Mon., August 23, 2010 2:10pm (EDT)

State Facing "Structural Deficit"
By Edgar Treiguts
Updated: 4 years ago

ATLANTA  —  
A recent study on Georgia's budget indicates the state has a "structural deficit".
A recent study on Georgia's budget indicates the state has a "structural deficit".
A study shows that Georgia could have long-term budget troubles, called a “structural deficit”.

That term is used in a recent Georgia State University study on the health of the state’s budget. The authors of the report say Georgia’s current income through taxes and fees is not enough to support state services like schools and health care for the poor into the future. Therefore their term of “structural deficit”.

There have already been teacher layoffs, agency furloughs and other cuts to cope with deficits. And next July, about $1.5 billion in federal stimulus money goes away.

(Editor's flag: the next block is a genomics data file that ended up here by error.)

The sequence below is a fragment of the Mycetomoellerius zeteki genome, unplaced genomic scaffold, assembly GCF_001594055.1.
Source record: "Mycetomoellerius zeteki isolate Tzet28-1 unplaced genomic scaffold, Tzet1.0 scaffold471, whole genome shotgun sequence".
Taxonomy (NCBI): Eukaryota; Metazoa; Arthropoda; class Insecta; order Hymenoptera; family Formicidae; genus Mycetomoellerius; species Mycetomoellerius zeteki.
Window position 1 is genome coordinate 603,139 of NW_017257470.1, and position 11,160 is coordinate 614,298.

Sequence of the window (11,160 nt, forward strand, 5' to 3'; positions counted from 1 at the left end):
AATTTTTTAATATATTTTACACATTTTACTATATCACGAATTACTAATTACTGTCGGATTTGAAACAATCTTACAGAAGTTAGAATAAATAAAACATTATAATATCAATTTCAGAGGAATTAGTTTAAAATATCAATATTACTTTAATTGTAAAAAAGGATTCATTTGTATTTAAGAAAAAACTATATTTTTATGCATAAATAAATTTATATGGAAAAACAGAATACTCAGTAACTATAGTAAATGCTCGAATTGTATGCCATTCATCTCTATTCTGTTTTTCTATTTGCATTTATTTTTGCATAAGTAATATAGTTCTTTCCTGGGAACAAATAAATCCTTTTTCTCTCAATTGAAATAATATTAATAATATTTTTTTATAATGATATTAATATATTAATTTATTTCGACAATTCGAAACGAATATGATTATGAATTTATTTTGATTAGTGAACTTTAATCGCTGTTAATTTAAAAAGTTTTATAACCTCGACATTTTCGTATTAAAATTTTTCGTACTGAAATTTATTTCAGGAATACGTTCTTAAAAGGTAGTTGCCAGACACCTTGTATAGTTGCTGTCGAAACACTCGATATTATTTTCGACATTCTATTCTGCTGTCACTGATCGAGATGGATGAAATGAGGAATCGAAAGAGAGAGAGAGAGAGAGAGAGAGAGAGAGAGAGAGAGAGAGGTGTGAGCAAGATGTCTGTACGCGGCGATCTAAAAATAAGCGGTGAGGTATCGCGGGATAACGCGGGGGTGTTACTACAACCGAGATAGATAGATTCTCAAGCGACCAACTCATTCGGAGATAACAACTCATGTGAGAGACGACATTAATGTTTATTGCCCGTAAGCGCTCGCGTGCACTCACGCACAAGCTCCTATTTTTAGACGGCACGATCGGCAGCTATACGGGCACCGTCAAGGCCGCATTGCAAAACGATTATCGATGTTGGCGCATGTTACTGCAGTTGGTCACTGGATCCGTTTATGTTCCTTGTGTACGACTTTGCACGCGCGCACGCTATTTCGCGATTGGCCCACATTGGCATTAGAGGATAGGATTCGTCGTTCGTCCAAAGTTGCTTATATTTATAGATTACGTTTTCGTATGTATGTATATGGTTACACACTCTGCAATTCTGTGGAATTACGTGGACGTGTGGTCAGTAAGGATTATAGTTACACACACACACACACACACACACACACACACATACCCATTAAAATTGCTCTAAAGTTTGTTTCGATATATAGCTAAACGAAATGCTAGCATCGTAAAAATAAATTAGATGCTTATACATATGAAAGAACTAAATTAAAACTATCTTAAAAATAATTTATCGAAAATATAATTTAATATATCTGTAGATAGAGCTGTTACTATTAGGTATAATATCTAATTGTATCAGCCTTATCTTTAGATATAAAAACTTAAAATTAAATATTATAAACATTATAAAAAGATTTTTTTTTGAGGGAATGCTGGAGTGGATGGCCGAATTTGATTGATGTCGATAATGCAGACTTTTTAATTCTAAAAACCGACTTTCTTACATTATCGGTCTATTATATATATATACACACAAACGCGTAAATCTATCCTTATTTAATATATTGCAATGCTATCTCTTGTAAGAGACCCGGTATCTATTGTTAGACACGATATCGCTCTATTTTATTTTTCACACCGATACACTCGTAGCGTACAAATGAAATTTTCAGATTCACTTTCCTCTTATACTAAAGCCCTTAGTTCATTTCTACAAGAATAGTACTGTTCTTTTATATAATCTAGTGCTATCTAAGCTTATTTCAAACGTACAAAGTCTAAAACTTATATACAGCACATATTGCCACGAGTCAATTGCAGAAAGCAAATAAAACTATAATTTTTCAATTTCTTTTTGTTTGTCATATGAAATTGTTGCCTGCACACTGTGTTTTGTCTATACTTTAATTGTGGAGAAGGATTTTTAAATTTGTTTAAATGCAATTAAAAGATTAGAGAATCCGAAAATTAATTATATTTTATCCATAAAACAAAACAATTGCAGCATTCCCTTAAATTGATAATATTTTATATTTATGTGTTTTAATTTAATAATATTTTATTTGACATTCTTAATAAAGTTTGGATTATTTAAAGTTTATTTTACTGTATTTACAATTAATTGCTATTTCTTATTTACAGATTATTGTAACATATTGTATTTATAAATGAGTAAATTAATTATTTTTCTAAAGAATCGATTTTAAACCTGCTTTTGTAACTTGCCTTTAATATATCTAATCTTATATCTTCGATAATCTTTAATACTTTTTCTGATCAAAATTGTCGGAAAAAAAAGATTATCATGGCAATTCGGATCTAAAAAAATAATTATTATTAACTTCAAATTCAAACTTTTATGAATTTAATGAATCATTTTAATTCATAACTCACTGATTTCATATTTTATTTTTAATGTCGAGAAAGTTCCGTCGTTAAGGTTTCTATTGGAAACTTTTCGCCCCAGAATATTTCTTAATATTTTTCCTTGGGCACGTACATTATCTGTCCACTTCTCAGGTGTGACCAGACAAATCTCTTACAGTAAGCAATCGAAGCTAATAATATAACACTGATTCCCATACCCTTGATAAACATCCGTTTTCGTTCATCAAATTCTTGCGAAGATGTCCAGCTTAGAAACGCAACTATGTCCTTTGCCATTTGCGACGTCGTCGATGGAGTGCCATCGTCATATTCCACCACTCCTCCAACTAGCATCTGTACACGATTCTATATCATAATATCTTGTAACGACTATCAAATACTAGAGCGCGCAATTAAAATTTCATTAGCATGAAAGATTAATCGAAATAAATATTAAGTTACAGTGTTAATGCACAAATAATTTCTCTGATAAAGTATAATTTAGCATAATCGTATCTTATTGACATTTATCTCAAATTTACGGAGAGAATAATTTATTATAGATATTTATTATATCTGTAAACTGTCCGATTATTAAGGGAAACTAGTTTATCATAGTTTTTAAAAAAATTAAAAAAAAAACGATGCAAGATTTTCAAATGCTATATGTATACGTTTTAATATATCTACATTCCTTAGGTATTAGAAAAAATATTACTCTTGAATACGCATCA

Kelly McCutchen with the business-focused ‘Georgia Public Policy Foundation’ says innovative ideas are needed to deal with a “new normal” in budgeting.

He says in Texas, $500-million is being saved through changes in its prison system:

“Shifting some prisoners out of prisons…non-violent prisoners out of prisons and into probation. Looking at investing on the front end in mental health services so that inmates don’t go into prison in the first place.”

One of the authors of the study, Ga State’s David Sjoquist, says state leaders need to change long-term revenue policy:

“Change its tax system either to generate additional revenues, raise tax rates, expand the base...those types of things. Or increase fees, which it actually did this past (Legislative) session.”

Sjoquist is also a member of the newly-created tax reform commission. It includes a group of business leaders, economists, and Governor Sonny Perdue.